9 Transportive Books To Read When You Need A Break From City Life But Can't Afford A Getaway

Whether you're living in New York City or Los Angeles or somewhere in between, city life can be a lot to handle. Sometimes, you just need to get away for a while — breath the fresh air, meditate in the sound of silence, walk without running into anyone else, bask in the mist of the ocean breeze. If you don't have the time or the funds to get away, here are some books to transport you away from the city for a little while.

A good book can transform any space into the Gobi Desert or the English countryside or the far-reaches of outer space. You may be reading these books on the subway or listening to them on audiobook as you sit in traffic, but no matter where you are, they'll sweep you up and whisk you off on the adventure of a lifetime. By the time you've finished, hopefully the city will feel just a little more manageable and you'll feel a little bit more prepared to tackle the rest of your day.

So if you're looking for a change of pace, pick up one of these transportive reads that are almost as a good as a weekend out of town:

'The Art of the Wasted Day' by Patricia Hampl

Can you just imagine leading a life where the only item on your to-do list was "daydreaming"? In this lovely nonfiction book, Patricia Hampl explores the culture of leisure and examines the people in history who have led such a life, including from two Irish women who retired in rural Wales and Michel Montaigne, who retired from court to write in solitude.

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'The Great Alone' by Kristin Hannah

The year is 1974, and Ernt Allbright has just returned home from the Vietnam War when decides to uproot his family to live off the grid in Alaska. At first, the remote corner of Alaska where they make their home seems to be the solution to their problems, but as the days grow shorter and colder, Ernt's mental health begins to deteriorate.

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'State of Wonder' by Ann Patchett

Biologist Dr. Marina Singh journeys to the Amazon rainforest in search of her missing mentor. Once there, she discovers that there's more to the story than she possibly imagined.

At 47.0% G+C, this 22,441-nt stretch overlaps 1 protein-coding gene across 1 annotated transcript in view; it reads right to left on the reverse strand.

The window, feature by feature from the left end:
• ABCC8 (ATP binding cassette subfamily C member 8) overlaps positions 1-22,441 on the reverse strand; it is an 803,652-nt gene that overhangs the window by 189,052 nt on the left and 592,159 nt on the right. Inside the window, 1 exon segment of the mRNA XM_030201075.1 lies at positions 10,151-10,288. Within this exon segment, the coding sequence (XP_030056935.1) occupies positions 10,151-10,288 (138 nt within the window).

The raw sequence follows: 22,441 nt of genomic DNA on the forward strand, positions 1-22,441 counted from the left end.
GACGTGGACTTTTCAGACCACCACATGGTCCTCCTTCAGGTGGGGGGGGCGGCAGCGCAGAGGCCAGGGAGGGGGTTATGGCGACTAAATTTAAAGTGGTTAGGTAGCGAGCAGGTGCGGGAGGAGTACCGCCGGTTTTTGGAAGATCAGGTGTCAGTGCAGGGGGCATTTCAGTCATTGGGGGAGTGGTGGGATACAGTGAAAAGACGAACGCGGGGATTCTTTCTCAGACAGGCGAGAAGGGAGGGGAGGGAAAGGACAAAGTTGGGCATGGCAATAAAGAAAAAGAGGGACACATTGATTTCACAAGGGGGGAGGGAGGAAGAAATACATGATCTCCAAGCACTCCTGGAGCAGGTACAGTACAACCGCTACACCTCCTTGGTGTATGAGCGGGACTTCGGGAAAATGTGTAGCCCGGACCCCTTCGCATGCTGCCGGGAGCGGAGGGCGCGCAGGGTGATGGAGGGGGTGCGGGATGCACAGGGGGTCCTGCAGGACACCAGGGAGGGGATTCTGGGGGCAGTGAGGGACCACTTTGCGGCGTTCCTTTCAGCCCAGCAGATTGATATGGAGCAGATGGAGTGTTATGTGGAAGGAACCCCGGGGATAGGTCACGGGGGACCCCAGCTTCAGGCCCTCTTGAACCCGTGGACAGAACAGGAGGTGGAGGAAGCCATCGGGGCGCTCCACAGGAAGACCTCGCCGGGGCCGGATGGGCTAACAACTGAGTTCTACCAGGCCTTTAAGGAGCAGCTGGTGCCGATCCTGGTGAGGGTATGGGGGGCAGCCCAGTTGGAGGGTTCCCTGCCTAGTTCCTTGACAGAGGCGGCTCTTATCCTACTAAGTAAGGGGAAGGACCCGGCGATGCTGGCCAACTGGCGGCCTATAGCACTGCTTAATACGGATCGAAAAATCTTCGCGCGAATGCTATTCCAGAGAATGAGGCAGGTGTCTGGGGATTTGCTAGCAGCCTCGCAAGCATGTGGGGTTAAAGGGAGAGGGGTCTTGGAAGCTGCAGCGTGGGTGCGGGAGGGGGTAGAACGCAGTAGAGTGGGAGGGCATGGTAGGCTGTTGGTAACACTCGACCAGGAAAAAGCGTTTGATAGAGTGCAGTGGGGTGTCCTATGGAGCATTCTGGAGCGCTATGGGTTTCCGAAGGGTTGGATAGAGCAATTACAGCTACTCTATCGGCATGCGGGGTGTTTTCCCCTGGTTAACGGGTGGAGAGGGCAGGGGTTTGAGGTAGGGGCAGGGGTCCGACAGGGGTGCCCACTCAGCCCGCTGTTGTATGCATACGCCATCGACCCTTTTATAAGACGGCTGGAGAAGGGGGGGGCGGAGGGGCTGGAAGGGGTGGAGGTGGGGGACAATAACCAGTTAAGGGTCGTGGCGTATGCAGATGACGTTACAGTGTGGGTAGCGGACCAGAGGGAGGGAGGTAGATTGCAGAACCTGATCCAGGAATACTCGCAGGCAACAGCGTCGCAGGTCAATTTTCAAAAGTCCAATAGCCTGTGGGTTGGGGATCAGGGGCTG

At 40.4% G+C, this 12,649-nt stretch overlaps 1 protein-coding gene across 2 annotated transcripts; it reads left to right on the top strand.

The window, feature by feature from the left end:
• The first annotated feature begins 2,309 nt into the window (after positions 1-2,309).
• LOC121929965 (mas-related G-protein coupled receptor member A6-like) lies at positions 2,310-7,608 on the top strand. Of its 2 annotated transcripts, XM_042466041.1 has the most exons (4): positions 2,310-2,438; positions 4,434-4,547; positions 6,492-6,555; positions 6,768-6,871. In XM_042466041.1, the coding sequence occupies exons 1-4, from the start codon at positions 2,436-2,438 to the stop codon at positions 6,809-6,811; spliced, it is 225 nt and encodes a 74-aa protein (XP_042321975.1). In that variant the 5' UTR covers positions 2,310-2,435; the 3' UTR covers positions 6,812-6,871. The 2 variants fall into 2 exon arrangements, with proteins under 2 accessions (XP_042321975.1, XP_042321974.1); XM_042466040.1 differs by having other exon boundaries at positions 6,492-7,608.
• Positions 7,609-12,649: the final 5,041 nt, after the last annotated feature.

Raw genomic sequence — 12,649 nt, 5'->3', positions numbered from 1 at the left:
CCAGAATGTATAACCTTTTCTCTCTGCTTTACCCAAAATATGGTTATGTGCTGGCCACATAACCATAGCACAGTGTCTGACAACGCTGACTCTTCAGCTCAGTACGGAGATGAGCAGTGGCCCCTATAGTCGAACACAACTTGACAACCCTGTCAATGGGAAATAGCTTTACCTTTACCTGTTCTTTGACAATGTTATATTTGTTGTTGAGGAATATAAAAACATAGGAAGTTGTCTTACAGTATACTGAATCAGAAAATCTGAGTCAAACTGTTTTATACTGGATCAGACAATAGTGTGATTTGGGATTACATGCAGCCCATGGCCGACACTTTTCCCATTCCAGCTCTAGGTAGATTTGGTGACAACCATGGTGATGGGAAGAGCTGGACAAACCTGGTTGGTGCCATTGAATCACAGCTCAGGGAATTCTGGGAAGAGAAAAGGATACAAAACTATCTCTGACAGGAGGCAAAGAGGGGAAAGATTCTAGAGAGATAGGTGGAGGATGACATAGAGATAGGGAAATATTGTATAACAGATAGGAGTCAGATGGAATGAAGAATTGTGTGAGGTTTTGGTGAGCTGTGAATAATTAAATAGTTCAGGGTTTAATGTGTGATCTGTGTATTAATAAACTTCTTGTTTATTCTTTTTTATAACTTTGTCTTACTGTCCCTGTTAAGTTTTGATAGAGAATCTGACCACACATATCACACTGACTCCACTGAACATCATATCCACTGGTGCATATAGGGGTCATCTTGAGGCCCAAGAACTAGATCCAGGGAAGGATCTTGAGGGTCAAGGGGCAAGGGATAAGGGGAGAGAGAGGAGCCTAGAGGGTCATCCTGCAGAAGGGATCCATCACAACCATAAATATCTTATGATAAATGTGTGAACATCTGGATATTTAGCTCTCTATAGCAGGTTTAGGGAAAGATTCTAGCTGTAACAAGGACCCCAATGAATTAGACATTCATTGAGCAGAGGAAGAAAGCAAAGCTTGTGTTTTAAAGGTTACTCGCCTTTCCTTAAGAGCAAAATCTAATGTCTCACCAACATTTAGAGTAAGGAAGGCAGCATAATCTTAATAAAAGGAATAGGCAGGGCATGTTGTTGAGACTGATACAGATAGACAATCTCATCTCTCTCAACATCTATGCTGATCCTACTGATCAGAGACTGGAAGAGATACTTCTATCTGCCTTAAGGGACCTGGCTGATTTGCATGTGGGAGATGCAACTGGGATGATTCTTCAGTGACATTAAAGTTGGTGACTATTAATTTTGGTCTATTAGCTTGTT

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'Claire of the Sea Light' by Edwidge Danticat

Edwidge Danticat transports readers to a small Haitian seaside town as its people reckon with the disappearance of a young girl. Fair warning: this book might just break your heart.

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'Tracks: A Woman's Solo Trek Across 1700 Miles of Australian Outback' by Robyn Davidson

If you love Wild by Cheryl Strayed, you need to pick up this incredible memoir about Robyn Davidson's 1700 miles trek the unforgiving Australian Outback with four camels and a dog. Davidson recounts how she dealt with the sweltering heat and the dangerous creatures she encountered, as well as the discoveries she made along the way.

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'The Long Way to a Small, Angry Planet' by Becky Chambers

Join the motley crew of the Wayfarer as they take on a job that sends them on a long journey into deep space. With fabulous characters, an expansive universe, and plenty of shenanigans, this is the feel-good sci-fi novel you need in your life.

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'Sag Harbor' by Colson Whitehead

Head out to the Hamptons with this wonderful book by the Pulitzer Prize-winning author of The Underground Railroad. The year is 1985, and Benji Cooper is one of the only black students at an elite prep school in Manhattan. While his school-life can be messy, every summer he escapes to an African-American community in Sag Harbor. Benji is determined to make this summer an epic one, and readers will follow along on his wild quest to reinvent himself.

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'The Sunlit Night' by Rebecca Dinerstein

This book will take you to Lofoten, an archipelago of six tiny islands in the Norwegian Sea, 95 miles north of the Arctic Circle. Frances has journeyed to Lofoten from Manhattan after a heartbreak, and Yasha has come from Brooklyn to fulfill his father's wishes to bury him "at the top of the world." As the two navigate the intensity of the far North, a tight bond forms between them.

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'The Drunken Spelunker's Guide to Plato' by Kathy Giuffre

Kathy Giuffre plays with Plato’s Allegory of the Cave from The Republic and transports you to a bar in a small town in Appalachia. Josie has just arrived from an even smaller town, and has started a gig as a bartender at the Cave. The patrons of the bar each sing off the page, forming a charming story about the families we build for ourselves.

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